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Put that soda down

By Michael Roizen, M.D. and Mehmet Oz, M.D. on

Audrey Hepburn of "Breakfast at Tiffany's" fame died of colon cancer in 1993 at age 64; Elizabeth Montgomery -- Samantha on "Bewitched" -- also succumbed to the disease, in 1995 at age 63. They were young, but these days, the disease is appearing in even younger women. Overall, the risk of developing colon cancer is about one in 25 for women. But for folks ages 20 to 39, rates have been increasing since the mid-1980s, and since the mid-1990s, adults ages 40 to 54 have experienced the steepest increase.

We may now know one important factor that's fueling the increased risk for younger women: sugary beverages. A new study in the journal Gut has found that women who say they drank two or more servings a day of sugary beverages as an adolescent or young adult are at a 200% increased risk for early onset colon cancer compared with women who report drinking less than one 8-ounce serving a week when they were young. And if the women drank a sweet beverage every day from ages 13 to 18 (and millions of kids do), each daily serving was associated with a 32% increased risk of developing colon cancer before the age of 50. Yikes!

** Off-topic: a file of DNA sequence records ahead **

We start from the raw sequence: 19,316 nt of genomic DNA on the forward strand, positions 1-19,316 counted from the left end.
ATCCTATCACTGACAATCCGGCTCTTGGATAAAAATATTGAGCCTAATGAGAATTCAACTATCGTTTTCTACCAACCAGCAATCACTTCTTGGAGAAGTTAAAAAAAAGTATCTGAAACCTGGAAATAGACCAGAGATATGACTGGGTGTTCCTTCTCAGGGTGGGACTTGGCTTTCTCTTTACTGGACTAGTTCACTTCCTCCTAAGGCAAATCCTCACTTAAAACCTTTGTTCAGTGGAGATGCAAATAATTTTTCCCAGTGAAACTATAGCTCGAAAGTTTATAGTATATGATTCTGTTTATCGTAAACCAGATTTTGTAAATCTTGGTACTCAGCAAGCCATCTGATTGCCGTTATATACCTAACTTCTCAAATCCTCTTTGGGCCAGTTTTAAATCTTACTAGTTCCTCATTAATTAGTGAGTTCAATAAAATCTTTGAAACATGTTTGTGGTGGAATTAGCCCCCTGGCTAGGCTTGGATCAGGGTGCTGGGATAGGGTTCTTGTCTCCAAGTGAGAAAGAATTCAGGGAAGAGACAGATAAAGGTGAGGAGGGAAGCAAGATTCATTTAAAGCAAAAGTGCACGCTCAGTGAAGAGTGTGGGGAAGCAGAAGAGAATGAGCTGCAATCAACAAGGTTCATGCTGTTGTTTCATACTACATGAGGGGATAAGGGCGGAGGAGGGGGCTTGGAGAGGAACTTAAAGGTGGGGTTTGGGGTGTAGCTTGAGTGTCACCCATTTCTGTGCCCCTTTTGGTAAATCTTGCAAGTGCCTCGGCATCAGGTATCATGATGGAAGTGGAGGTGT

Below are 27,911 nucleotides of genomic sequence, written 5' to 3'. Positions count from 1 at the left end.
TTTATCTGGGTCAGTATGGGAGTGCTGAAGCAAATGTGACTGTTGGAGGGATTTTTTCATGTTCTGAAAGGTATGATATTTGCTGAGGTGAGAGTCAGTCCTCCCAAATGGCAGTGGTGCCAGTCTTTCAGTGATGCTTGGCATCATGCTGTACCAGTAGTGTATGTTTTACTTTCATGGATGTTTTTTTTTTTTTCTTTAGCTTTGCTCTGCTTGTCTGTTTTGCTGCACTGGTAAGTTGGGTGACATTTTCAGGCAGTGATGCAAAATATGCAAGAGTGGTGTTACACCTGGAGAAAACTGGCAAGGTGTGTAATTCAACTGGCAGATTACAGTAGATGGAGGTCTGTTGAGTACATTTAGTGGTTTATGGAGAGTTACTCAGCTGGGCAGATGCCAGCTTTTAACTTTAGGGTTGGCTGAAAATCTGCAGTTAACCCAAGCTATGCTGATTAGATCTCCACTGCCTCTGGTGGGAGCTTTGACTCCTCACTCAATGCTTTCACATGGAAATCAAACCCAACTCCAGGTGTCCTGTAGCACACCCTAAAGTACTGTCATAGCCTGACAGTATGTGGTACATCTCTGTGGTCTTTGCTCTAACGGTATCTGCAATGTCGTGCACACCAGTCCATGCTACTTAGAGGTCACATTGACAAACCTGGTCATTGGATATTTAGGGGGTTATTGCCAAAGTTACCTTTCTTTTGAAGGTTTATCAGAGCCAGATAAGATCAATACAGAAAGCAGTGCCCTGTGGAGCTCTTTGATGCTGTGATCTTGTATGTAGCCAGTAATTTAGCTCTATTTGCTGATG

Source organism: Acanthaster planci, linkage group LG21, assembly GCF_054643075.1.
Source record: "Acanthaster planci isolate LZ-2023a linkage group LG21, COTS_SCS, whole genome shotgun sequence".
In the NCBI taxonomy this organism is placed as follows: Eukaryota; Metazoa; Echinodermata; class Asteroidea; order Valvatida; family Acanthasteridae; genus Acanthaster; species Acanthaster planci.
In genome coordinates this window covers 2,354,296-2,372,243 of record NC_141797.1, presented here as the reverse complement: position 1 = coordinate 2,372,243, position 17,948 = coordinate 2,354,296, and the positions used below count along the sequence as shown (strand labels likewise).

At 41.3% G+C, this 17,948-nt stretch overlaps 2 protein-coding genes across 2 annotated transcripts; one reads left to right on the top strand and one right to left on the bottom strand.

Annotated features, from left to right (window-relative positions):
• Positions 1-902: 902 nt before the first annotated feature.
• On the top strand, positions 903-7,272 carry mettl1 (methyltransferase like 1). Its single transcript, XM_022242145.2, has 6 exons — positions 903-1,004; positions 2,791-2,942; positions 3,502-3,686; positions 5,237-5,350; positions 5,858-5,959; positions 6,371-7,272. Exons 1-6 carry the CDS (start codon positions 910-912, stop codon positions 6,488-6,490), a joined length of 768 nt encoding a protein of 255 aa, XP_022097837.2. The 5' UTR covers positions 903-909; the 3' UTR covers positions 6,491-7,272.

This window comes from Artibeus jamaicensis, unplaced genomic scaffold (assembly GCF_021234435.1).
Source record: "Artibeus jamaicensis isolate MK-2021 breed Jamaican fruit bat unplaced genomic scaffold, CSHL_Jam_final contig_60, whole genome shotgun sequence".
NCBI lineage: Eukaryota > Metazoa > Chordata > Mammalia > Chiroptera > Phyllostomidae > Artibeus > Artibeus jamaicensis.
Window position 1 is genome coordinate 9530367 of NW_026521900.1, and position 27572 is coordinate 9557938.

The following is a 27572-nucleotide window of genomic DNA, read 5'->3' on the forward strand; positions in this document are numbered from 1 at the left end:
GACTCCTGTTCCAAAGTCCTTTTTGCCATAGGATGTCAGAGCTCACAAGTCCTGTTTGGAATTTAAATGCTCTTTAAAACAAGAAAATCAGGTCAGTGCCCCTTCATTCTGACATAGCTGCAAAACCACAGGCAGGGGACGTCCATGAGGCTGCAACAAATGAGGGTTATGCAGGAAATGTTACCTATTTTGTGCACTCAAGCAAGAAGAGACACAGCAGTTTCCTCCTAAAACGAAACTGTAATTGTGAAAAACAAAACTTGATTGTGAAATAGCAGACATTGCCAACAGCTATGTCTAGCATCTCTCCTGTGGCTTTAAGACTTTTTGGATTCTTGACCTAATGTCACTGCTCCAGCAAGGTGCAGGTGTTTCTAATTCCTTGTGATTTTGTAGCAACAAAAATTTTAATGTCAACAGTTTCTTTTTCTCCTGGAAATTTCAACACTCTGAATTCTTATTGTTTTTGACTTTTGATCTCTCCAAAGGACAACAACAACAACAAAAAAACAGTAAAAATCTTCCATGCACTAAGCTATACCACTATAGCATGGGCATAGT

So listen up: Even if you've given up sodas (and bravo for that), energy or sports drinks, fruity juices or hyped-up flavored coffees or ice teas can put you and your young daughters at risk. Water and plain coffee and tea -- that's how to wash away your increased risk for colon cancer.

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Mehmet Oz, M.D. is host of "The Dr. Oz Show," and Mike Roizen, M.D. is Chief Wellness Officer Emeritus at Cleveland Clinic. To live your healthiest, tune into "The Dr. Oz Show" or visit www.sharecare.com.

(c)2021 Michael Roizen, M.D. and Mehmet Oz, M.D.

Distributed by King Features Syndicate, Inc.

(c) 2021 Michael Roizen, M.D. and Mehmet Oz, M.D. Distributed by King Features Syndicate, Inc.
 

 

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